- Recreate the functions of my existing Virtualbox VMs in Proxmox on new hardware using Ubuntu 20.04 images.
- Upgrade my existing Ubuntu 18.04 desktop to 20.04.
- Turn my existing Ubuntu 14.04 machine into a second Proxmox hypervisor and recreate my file server. This is primarily for a backup hypervisor and I will investigate using it in a cluster. Maybe one day I’ll create a high availability cluster, but probably not this year. I still have a lot to learn about Proxmox.
- As part of this, I’ll go back to a hardware pfSense router to keep it separate from other machines that I may be modifying from time to time.
Editor’s note: I’ve done a lot of this now. Check out my article on upgrading my home lab to Proxomox.
Better tie in motion detectors to my security system
Right now my RF motion detectors are tied into my security system with Home Assistant in a basic way. When the alarm is in armed away status and they detect motion I get a text and my Google Homes tell the intruder that the authorities have been notified and lights come on. I need to do this same type of thing with my other motion detectors. I also need to make the automations a bit smarter about which Google Homes and lights are triggered and I’d like the notification to tell me where the motion was triggered.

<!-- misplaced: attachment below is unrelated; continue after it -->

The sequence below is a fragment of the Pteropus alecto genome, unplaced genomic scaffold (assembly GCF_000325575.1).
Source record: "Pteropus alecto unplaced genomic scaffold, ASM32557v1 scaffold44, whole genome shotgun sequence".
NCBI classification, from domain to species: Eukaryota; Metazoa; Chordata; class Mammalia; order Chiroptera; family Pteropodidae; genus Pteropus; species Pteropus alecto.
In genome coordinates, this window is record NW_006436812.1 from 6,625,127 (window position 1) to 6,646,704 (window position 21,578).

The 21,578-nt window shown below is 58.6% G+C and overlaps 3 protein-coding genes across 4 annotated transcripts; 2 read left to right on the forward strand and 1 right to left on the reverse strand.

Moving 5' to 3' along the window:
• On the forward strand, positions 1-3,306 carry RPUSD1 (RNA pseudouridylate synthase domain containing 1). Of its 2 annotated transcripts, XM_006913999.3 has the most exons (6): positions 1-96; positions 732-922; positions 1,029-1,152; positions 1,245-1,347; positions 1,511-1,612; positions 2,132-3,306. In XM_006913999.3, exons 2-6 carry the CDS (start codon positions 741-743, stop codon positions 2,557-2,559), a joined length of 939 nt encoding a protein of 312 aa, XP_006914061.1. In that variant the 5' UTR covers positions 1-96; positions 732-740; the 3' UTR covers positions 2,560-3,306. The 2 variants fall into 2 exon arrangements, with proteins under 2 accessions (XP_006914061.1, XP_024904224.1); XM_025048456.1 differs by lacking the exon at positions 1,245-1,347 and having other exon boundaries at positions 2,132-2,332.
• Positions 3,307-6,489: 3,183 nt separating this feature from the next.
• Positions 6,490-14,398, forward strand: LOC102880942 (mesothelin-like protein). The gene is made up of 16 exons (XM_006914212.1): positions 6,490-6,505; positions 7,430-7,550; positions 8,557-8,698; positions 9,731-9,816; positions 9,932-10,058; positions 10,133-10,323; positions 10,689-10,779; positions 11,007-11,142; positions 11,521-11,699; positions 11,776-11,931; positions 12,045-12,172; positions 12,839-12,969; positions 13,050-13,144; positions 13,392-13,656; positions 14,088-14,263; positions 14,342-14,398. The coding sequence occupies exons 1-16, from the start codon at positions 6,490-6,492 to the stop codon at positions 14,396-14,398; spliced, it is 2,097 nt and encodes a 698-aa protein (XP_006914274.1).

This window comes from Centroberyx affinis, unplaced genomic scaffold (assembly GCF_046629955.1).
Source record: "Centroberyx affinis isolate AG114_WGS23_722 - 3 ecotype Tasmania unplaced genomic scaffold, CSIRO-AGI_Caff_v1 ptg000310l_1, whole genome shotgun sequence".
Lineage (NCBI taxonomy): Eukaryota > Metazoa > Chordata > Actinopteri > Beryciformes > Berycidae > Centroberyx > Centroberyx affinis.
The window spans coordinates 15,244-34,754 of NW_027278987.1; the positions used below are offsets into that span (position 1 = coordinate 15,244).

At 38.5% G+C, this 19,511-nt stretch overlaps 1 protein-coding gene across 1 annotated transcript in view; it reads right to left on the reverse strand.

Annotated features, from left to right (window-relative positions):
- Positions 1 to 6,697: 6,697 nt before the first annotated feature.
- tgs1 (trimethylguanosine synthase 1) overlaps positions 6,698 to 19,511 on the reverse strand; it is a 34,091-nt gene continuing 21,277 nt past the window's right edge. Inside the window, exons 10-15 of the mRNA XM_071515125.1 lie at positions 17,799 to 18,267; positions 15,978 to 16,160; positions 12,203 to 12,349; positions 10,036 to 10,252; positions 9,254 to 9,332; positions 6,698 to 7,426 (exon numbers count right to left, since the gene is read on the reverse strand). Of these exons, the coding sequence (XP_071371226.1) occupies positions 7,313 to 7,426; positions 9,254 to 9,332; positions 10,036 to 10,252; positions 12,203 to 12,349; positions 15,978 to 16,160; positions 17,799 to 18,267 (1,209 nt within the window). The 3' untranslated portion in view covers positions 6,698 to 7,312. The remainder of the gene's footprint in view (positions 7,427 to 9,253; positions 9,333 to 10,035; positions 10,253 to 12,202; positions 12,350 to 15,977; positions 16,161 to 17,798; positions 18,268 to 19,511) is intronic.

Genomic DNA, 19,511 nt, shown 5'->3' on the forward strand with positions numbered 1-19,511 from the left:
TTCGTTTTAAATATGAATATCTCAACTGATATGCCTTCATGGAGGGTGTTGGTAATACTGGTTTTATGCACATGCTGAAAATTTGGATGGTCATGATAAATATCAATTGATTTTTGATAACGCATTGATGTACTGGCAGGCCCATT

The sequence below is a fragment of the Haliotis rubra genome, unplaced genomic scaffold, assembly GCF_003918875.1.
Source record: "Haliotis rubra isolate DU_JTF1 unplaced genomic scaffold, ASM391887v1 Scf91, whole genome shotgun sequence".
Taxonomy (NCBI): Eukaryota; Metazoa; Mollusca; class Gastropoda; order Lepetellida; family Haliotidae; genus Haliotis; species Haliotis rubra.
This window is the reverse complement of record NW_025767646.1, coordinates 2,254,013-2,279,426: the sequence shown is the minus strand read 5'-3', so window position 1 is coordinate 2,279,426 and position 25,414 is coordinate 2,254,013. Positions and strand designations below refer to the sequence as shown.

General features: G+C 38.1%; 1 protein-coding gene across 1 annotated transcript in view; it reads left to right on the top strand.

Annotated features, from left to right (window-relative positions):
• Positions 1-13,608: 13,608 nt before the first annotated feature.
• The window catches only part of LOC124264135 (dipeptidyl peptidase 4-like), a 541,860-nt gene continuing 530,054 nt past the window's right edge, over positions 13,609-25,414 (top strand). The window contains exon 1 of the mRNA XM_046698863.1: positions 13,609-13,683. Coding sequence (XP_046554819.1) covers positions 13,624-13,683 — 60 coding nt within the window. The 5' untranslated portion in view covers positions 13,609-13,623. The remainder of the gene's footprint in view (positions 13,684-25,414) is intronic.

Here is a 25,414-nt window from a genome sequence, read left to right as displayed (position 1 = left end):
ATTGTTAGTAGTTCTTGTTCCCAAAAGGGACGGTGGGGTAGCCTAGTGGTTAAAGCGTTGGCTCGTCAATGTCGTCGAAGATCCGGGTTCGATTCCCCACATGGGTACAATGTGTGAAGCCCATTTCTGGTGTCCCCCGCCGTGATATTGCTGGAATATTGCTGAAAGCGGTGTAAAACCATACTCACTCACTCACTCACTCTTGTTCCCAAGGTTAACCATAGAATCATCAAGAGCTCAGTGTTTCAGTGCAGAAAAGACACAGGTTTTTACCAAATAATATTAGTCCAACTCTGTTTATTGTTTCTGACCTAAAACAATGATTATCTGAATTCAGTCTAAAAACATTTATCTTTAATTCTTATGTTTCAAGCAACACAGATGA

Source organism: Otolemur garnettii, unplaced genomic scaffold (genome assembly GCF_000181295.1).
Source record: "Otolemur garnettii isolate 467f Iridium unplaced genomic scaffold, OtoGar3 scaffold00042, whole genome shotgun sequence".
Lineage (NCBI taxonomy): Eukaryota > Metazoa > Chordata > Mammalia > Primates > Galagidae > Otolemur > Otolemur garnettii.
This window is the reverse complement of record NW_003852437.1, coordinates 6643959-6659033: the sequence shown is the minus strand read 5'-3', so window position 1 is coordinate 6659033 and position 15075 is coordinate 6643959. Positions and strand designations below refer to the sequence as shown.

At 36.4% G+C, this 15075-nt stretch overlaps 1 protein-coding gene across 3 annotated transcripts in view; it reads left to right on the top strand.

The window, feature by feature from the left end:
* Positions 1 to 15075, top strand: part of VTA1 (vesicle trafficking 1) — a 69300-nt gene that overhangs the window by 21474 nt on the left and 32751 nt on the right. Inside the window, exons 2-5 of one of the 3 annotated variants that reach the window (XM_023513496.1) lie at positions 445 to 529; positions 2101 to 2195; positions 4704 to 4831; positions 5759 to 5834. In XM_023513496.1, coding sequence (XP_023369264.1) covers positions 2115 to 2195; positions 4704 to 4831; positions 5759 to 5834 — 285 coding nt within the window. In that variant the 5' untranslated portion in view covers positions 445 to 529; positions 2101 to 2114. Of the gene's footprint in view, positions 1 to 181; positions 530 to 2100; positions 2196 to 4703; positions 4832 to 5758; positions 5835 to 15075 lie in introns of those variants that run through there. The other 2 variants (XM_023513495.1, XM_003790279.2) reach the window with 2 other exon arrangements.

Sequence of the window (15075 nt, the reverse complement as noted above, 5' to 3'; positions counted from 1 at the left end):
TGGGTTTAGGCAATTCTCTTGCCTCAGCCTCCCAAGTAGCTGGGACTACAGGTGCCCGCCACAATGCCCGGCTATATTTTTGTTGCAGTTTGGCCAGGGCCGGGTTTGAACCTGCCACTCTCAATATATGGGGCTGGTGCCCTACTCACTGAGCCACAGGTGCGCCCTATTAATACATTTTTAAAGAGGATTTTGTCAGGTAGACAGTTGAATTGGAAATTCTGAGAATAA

Find a way to get mailbox notifications
My mailbox is far away (a couple of hundred feet) and across the street up a hill from my house. I’d love to come up with a reliable notifications solution that I can integrate into Home Assistant. I’m thinking about the Ring Mailbox sensor. Do you have any ideas?
Editor’s Note: I recently installed and reviewed the Ring Mailbox Sensor. You should check it out!
Make my last light switch smart
I still have one light in my house that isn’t either tied to my smart home system or connected controlled by a motion detector. It’s time to correct that defect :).
Never can have too many, right? I don’t know exactly where I’ll put new ones, but I’ll find a place. I also want to improve my scheduling automation (for themes) and create better LED animations and displays.
Final thoughts on my smart home
Well, that’s the current state of my smart home and my immediate plans for the future. Maybe new smart home gadgets will pop up this year that will give me more ideas too.
I hope you found this inspirational, or at least interesting. I’d love to hear proposals and ideas for what else to do to my smart home, and I’d love to know what your plans are for this year. Let me know here in the comments or on Twitter.